Notwithstanding the scant assertions of international bodies on the extraterritorial applicability of economic, social and cultural rights, it seems that general principles of extraterritorial applicability of the civil and political rights also apply to socio-economic rights.75 The only problem is that, in situations other than foreign occupation, there is no sufficient clarity as to the extraterritorial scope of the ICESCR. In what follows, it is suggested to review the type of scenarios that may engage ‘extraterritorial’ applicability of the ICESCR in a development setting, with a view to understanding better the suitability of conceptual frameworks developed to deal with the relationship between a state and the protection of socio-economic rights of an individual(s) in another state.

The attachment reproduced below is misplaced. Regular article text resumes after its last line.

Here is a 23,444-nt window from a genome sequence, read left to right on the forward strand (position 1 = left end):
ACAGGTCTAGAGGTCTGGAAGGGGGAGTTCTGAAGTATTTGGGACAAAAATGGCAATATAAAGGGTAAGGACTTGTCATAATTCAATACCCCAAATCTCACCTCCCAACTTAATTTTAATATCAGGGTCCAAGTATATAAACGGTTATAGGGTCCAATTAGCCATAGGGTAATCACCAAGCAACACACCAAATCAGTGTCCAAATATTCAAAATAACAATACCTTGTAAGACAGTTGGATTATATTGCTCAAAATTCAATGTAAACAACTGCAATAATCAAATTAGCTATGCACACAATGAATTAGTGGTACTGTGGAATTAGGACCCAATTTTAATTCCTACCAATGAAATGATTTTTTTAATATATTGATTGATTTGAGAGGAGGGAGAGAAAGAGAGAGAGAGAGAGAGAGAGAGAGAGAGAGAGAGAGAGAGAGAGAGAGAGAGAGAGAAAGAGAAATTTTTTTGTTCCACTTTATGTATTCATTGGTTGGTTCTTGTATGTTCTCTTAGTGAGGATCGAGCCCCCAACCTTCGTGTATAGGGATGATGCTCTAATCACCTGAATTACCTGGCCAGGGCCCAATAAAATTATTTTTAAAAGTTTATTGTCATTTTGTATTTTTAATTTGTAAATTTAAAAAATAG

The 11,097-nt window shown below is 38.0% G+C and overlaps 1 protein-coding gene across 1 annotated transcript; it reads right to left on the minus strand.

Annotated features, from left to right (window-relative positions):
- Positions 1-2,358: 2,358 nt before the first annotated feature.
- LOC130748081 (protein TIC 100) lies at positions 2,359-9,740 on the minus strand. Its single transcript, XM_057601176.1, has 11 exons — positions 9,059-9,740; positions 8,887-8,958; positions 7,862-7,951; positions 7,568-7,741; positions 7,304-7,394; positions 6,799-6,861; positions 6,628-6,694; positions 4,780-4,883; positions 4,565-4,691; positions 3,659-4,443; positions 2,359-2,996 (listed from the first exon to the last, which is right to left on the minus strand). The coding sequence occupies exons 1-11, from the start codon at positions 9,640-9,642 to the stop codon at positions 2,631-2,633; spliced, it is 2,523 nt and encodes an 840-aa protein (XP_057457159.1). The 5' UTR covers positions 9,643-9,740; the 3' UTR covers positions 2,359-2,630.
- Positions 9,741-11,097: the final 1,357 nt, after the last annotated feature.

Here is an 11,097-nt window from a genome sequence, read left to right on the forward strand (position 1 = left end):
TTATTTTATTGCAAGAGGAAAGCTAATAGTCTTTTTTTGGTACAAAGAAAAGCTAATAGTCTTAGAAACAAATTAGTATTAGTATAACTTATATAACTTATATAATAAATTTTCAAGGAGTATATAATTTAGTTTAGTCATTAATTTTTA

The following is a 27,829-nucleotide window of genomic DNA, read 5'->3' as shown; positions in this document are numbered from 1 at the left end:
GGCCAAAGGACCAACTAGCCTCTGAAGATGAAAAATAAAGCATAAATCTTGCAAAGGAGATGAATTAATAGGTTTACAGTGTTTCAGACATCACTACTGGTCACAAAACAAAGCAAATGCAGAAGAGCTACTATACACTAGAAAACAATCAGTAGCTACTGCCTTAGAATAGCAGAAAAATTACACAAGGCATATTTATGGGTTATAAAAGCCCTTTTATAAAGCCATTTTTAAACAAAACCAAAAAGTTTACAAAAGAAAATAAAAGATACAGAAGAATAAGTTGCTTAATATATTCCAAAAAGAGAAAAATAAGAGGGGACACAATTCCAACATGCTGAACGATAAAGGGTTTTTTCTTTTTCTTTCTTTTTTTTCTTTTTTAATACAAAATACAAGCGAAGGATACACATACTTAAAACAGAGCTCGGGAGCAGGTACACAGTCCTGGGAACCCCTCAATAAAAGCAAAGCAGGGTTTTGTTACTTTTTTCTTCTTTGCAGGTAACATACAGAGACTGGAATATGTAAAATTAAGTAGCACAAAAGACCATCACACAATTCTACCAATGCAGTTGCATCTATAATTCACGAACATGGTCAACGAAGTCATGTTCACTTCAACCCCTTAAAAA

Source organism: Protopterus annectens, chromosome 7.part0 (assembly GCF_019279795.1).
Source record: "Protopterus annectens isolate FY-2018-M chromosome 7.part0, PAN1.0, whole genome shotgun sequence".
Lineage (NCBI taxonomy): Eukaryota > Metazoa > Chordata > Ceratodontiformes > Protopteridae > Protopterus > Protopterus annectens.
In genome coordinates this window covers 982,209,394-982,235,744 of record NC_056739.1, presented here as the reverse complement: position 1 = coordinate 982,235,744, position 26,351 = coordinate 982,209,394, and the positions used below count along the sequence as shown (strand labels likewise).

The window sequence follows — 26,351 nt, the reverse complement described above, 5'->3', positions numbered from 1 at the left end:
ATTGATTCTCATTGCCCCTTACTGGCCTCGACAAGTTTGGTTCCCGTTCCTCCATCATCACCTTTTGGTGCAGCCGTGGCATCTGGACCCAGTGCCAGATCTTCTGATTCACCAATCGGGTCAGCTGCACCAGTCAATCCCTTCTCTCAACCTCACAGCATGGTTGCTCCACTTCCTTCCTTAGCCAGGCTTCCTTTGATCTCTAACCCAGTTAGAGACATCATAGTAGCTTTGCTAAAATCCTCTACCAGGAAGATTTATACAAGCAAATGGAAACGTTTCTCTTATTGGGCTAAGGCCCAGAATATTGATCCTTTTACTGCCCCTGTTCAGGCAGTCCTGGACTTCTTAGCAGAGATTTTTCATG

Potential development-related extraterritorial cases under the ICESCR generally include the following:76 (i) agricultural practices leading to the export dumping in the developing countries in violation of the right to an adequate standard of living of individuals residing in those countries and (ii) the ‘promotion of user fees and cost recovery measures in health projects [in a bilateral or multilateral context], which have had, and continue to have, adverse effects on the right to highest attainable standard of health’77 (the same practice of increasing user fees can be found in relation to development projects for education,78 water, sanitation, etc.). In addition, extraterritorial obligations have been found in cases of illegitimate debt accrued as a result of development policies and strategies;79 technical and financial contributions to government-led land management projects;80 an extra-territorial obligation has been asserted to fulfil the ESC rights of individuals living in third states;81 debt repayment and violations of socio-economic rights and so on. Applying a human rights framework, increasingly the NGOs have alleged human rights violations in the context of development cooperation.82